The boat shown here under British colors will be flying the colors of the United States following its rechristening as the “Philadelphia” at ceremonies at the Skenesborough Museum grounds launching site on the afternoon of the Fourth of July. The ceremony will take place following the religious service in which the ecumenical churches of Whitehall will participate.
This 28-foot boat is a converted lifeboat, outfitted for sailing and also fitted for rowing. There are eight oarsman stations. A crew of ten seamen and officers will be the normal complement. The craft will be armed with cannon and various other arms.
A second boat which will be christened the “New York” will be put in service, at a later date, coinciding with the completion date anniversary of the last of Arnold’s fleet built in 1776 Skenesborough.
The future “New York” of slightly different construction, it will be on the Skenesborough grounds during next week’s festival and for some time thereafter to be repaired and outfitted in preparation for its joining the “Philadelphia” as a second ship the Skenesborough Navy.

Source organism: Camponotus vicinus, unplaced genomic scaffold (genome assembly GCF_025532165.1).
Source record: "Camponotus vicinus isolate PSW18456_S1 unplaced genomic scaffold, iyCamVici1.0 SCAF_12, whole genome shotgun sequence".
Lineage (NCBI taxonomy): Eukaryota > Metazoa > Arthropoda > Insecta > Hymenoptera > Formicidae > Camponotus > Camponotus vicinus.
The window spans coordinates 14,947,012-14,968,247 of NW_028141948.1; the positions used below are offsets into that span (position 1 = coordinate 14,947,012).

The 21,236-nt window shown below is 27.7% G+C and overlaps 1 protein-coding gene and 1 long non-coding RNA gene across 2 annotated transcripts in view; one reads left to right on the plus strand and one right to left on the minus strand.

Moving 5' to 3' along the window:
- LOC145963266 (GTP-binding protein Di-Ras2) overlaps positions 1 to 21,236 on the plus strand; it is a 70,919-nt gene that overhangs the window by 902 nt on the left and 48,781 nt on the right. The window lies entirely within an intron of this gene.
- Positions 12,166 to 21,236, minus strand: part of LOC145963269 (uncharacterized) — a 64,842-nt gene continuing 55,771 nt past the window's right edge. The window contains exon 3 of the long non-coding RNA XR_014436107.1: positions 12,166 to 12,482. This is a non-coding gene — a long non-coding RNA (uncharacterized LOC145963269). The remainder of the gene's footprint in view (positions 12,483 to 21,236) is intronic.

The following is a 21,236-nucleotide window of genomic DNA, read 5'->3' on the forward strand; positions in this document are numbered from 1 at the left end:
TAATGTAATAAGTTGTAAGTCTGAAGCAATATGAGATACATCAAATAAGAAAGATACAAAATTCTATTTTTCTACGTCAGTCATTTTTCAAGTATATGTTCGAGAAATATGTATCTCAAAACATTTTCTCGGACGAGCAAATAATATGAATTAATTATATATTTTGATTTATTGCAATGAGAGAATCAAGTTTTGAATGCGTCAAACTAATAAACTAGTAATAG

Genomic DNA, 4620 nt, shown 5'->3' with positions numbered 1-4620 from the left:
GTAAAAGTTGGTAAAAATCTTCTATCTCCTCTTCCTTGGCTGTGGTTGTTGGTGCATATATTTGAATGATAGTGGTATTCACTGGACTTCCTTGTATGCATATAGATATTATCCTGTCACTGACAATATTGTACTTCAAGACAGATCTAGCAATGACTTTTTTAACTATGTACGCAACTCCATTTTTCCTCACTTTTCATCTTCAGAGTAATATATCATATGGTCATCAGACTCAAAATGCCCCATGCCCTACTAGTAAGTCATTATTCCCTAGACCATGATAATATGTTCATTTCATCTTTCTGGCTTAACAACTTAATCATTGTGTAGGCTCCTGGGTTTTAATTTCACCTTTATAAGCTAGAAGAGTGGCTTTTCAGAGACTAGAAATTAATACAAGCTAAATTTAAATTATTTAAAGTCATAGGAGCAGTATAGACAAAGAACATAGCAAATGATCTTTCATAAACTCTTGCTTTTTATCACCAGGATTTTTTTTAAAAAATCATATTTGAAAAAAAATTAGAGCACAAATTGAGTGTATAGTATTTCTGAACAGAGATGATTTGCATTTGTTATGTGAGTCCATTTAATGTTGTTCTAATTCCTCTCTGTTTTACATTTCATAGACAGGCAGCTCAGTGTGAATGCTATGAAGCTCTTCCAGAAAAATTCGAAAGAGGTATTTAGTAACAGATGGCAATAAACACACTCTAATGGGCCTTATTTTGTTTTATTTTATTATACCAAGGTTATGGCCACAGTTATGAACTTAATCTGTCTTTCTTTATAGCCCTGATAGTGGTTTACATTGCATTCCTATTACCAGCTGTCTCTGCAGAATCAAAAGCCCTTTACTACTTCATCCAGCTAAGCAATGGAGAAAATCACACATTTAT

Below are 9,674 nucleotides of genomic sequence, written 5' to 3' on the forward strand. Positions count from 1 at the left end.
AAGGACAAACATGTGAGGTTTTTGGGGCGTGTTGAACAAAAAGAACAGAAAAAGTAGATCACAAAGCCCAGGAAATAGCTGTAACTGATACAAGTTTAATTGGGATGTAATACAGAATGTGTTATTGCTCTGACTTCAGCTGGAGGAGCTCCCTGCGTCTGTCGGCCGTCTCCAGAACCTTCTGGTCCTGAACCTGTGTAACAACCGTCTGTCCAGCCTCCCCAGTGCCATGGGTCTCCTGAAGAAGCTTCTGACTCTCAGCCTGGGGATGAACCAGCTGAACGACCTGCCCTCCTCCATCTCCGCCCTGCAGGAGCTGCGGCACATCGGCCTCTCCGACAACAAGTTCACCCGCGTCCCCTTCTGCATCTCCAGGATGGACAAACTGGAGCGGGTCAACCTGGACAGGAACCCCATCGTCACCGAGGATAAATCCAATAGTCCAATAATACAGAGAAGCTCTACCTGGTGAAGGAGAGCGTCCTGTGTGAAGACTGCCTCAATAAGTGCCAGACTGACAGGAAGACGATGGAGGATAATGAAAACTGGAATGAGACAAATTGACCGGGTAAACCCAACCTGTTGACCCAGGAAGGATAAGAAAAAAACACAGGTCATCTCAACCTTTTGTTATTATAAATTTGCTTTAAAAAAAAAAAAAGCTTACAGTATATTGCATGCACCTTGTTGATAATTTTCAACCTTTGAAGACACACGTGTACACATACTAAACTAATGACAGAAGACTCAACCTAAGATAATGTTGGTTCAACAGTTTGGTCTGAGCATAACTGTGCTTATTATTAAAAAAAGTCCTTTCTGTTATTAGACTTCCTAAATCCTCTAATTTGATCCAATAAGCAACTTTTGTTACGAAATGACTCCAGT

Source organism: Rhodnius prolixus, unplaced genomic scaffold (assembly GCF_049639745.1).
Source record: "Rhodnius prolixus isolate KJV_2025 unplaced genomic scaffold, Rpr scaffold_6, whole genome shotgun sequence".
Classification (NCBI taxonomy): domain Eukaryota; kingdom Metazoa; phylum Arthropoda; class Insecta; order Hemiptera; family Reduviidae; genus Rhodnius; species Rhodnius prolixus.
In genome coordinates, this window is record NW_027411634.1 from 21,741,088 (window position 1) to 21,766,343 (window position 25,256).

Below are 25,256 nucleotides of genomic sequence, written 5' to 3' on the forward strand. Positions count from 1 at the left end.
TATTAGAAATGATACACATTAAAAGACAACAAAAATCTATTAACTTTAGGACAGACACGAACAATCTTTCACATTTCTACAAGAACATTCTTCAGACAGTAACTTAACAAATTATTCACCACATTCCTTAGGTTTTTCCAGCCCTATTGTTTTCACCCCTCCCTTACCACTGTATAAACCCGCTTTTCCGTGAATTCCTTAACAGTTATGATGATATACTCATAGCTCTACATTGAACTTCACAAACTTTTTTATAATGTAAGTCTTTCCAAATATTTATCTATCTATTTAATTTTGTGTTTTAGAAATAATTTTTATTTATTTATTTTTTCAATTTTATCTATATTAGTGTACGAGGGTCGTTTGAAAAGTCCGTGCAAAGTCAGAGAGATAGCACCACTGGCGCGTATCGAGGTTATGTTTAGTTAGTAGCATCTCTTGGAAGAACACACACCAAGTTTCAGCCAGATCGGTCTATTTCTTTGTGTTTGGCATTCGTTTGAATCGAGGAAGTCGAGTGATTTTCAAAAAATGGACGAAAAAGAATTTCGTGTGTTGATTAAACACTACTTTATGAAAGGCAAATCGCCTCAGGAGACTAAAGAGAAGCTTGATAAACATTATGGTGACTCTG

The Celebration ‘76 Bicentennial commission has purchased the boats, which now will become property of the Skenesborough Museum and will be used to acquaint youth with the naval heritage of Skenesborough (Whitehall).
Volunteers of all ages are invited to become members of the ‘Skenesborough Navy” and to participate in reenactments and sailing exercises.
An invitation has already been received for Sept. 17, 1977, a year in advance for the boats to take part in the battle of Diamond Island near Lake George.
During the summer of 1977, the boats will be active in the Burgoyne Invasion and will be involved in the battle of Skenesborough harbor.
Individuals and organizations wishing to assist financially the support of this new venture in the teaching of Skenesborough’s history should contact either the Bicentennial commission or the Skenesborough Museum.
Doris B. Morton, Town Historian – The Whitehall Times – July 1, 1976